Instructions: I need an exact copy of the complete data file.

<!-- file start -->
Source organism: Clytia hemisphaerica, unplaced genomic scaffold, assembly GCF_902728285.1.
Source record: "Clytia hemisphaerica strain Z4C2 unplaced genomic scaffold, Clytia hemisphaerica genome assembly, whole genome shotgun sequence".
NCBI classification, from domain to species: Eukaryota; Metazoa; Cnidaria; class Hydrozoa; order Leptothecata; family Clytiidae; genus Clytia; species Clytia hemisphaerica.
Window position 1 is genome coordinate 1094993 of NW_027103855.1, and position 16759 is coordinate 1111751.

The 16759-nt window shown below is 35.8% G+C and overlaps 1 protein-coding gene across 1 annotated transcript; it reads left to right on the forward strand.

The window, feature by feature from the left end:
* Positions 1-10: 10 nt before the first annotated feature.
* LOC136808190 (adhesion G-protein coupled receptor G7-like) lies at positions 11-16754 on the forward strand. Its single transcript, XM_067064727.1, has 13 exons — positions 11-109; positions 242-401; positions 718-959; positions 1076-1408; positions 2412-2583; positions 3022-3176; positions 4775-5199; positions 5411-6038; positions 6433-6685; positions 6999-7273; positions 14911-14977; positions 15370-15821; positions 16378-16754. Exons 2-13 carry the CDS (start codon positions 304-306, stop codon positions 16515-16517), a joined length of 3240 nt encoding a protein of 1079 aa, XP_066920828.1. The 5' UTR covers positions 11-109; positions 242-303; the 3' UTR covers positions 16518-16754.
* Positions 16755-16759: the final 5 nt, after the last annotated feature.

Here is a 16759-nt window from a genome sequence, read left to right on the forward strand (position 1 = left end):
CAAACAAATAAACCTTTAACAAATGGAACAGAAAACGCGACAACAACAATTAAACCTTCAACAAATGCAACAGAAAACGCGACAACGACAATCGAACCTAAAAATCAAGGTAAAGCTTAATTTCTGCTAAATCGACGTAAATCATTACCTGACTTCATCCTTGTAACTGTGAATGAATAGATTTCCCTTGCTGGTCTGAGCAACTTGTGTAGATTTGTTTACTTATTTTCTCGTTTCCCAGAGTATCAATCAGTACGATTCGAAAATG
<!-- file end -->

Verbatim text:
Source organism: Clytia hemisphaerica, unplaced genomic scaffold, assembly GCF_902728285.1.
Source record: "Clytia hemisphaerica strain Z4C2 unplaced genomic scaffold, Clytia hemisphaerica genome assembly, whole genome shotgun sequence".
NCBI classification, from domain to species: Eukaryota; Metazoa; Cnidaria; class Hydrozoa; order Leptothecata; family Clytiidae; genus Clytia; species Clytia hemisphaerica.
Window position 1 is genome coordinate 1094993 of NW_027103855.1, and position 16759 is coordinate 1111751.

The 16759-nt window shown below is 35.8% G+C and overlaps 1 protein-coding gene across 1 annotated transcript; it reads left to right on the forward strand.

The window, feature by feature from the left end:
* Positions 1-10: 10 nt before the first annotated feature.
* LOC136808190 (adhesion G-protein coupled receptor G7-like) lies at positions 11-16754 on the forward strand. Its single transcript, XM_067064727.1, has 13 exons — positions 11-109; positions 242-401; positions 718-959; positions 1076-1408; positions 2412-2583; positions 3022-3176; positions 4775-5199; positions 5411-6038; positions 6433-6685; positions 6999-7273; positions 14911-14977; positions 15370-15821; positions 16378-16754. Exons 2-13 carry the CDS (start codon positions 304-306, stop codon positions 16515-16517), a joined length of 3240 nt encoding a protein of 1079 aa, XP_066920828.1. The 5' UTR covers positions 11-109; positions 242-303; the 3' UTR covers positions 16518-16754.
* Positions 16755-16759: the final 5 nt, after the last annotated feature.

Here is a 16759-nt window from a genome sequence, read left to right on the forward strand (position 1 = left end):
CAAACAAATAAACCTTTAACAAATGGAACAGAAAACGCGACAACAACAATTAAACCTTCAACAAATGCAACAGAAAACGCGACAACGACAATCGAACCTAAAAATCAAGGTAAAGCTTAATTTCTGCTAAATCGACGTAAATCATTACCTGACTTCATCCTTGTAACTGTGAATGAATAGATTTCCCTTGCTGGTCTGAGCAACTTGTGTAGATTTGTTTACTTATTTTCTCGTTTCCCAGAGTATCAATCAGTACGATTCGAAAATG